4 intervals, right enpoints

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GgThe idea of the Riemann sum is to find the area under a curve between the curve and (usually) the x-axis by dividing a given interval into rectangles, then summing the areas of the rectangles. In this case the rectangles will be half a unit wide because the interval 0 to 2 is split into 4. We can use the rectangle whose top left hand vertex touches the curve (giving the rectangle’s length) or we can use the right hand top vertex, which is what we are asked to use in this case.

f(0)=2, f(0.5)=1.75, f(1)=1, f(1.5)=-0.25, f(2)=-2.

Note that f(1.5) and f(2) are negative, which means the curve goes under the x-axis. We have to be careful now, because we don’t have a complete rectangle between f(1) and f(1.5). When f(x)=0 x=√2. If we want the areas of the rectangles to be summed no whether the curve is above or below the x-axis, then we need to split the interval from x=1 to 1.5 into [1,√2] and [√2,1.5]. The alternative is to vary the width of two rectangles so that one is entirely above the x-axis and one entirely below. The latter is probably the better alternative, so we’ll use it. We know that f(√2)=0 and it doesn’t matter that the widths of the rectangles differ.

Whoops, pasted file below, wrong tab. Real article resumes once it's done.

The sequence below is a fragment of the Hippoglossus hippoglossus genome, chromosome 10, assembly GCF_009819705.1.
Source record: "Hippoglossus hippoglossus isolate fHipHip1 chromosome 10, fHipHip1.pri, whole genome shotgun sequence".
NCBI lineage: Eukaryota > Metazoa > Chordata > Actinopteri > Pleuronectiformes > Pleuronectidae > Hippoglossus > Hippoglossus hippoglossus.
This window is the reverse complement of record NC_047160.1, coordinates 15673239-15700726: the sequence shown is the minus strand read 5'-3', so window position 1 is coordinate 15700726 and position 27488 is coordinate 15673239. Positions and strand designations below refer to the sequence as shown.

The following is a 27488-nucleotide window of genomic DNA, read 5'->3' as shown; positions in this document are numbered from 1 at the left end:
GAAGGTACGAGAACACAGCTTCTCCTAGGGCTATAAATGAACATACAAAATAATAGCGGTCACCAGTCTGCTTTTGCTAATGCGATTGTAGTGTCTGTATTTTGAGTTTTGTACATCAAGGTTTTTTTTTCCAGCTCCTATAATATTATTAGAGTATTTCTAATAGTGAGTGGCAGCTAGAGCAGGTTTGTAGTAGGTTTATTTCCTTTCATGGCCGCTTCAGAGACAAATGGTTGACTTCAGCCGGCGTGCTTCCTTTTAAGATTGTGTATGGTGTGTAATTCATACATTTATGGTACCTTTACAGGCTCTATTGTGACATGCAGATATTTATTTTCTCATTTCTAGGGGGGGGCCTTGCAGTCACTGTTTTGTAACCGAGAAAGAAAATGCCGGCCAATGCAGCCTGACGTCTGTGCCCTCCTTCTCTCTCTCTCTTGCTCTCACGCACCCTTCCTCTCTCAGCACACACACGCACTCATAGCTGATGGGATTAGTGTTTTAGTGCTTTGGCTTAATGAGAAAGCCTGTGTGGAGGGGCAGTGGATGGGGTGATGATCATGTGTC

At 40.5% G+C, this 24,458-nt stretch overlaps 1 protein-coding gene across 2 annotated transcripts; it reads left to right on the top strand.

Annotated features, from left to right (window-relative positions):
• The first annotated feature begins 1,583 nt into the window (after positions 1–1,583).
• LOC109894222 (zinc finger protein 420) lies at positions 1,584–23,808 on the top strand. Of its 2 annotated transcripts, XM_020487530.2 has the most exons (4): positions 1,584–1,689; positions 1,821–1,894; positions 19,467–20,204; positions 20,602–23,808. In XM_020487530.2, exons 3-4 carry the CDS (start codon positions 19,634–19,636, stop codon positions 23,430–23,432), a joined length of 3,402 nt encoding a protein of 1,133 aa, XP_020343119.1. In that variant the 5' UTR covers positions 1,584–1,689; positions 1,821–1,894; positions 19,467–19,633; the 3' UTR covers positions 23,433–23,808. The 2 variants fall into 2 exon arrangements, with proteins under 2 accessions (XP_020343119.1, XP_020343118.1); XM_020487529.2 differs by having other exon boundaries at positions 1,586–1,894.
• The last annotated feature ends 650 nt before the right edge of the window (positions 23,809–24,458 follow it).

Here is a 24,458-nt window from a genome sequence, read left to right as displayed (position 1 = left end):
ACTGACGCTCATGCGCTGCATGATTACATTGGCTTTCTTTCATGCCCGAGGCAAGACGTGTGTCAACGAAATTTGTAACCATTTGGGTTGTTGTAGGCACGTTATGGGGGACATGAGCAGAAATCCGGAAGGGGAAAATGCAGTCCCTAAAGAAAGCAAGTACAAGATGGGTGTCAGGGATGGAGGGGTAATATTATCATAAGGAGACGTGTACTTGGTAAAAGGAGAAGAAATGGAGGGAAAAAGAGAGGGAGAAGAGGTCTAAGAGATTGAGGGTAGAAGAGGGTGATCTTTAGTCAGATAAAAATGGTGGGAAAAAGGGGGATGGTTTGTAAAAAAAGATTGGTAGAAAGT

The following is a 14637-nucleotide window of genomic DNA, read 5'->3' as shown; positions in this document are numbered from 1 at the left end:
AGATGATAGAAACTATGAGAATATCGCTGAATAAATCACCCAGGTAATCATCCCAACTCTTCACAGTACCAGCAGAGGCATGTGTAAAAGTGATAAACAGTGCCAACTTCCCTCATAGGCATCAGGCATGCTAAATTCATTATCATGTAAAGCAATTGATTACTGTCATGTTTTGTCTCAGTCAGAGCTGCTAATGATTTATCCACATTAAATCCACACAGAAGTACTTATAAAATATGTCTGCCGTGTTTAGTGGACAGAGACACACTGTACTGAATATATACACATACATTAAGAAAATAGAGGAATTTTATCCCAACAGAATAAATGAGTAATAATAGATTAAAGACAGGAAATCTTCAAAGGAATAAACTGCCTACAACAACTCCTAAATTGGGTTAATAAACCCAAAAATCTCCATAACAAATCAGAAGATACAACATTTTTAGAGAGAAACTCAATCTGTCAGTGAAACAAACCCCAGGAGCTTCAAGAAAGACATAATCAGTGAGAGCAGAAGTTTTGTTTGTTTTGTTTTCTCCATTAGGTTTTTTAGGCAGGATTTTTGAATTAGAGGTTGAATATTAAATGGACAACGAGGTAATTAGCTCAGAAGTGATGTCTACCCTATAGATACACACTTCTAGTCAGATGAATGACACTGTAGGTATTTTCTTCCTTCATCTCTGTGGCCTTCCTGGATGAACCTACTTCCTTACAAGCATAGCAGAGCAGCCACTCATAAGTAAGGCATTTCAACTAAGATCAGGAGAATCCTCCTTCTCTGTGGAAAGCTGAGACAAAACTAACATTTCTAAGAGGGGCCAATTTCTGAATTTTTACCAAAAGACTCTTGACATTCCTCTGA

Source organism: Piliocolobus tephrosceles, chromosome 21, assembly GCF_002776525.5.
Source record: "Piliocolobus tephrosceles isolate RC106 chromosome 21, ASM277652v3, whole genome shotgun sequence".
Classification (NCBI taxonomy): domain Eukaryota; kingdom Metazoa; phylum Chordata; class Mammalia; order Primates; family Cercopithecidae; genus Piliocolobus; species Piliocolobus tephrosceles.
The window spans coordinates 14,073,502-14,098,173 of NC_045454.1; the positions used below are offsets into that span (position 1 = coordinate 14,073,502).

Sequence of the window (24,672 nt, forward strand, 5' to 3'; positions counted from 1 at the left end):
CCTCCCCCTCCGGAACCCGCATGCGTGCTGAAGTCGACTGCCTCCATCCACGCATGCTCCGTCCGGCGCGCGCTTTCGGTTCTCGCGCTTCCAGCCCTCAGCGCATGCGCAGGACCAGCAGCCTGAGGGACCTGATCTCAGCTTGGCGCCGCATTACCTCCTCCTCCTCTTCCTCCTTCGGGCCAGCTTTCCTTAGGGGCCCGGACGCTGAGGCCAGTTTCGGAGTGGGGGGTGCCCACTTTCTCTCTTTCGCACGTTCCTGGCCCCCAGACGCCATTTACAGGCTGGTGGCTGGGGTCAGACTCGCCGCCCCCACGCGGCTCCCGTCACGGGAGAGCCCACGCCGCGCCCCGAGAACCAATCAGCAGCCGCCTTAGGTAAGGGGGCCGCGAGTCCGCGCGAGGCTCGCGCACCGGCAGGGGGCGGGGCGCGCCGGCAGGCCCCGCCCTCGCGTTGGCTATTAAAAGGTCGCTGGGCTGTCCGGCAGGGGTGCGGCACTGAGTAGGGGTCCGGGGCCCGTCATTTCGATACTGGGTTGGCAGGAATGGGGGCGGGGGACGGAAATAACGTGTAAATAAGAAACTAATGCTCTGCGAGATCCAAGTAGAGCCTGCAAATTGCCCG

The lengths and widths of the chosen rectangles are (length,width)=

(f(0.5),0.5), (f(1),0.5), (f(√2),√2-1), (-f(2),2-√2).

The four areas added together are:

1.75×0.5+1.0×0.5+1.0×(√2-1)+2.0×(2-√2)=

0.875+0.5+0.414+1.172=2.961. The picture below should make things clearer. The parabolic curve is in red with the outline of the rectangles in blue. Note that if integration were to be used, the area below the x-axis would be subtracted from the area above. I have added it as 1.172 so that a true approximate area is evaluated.

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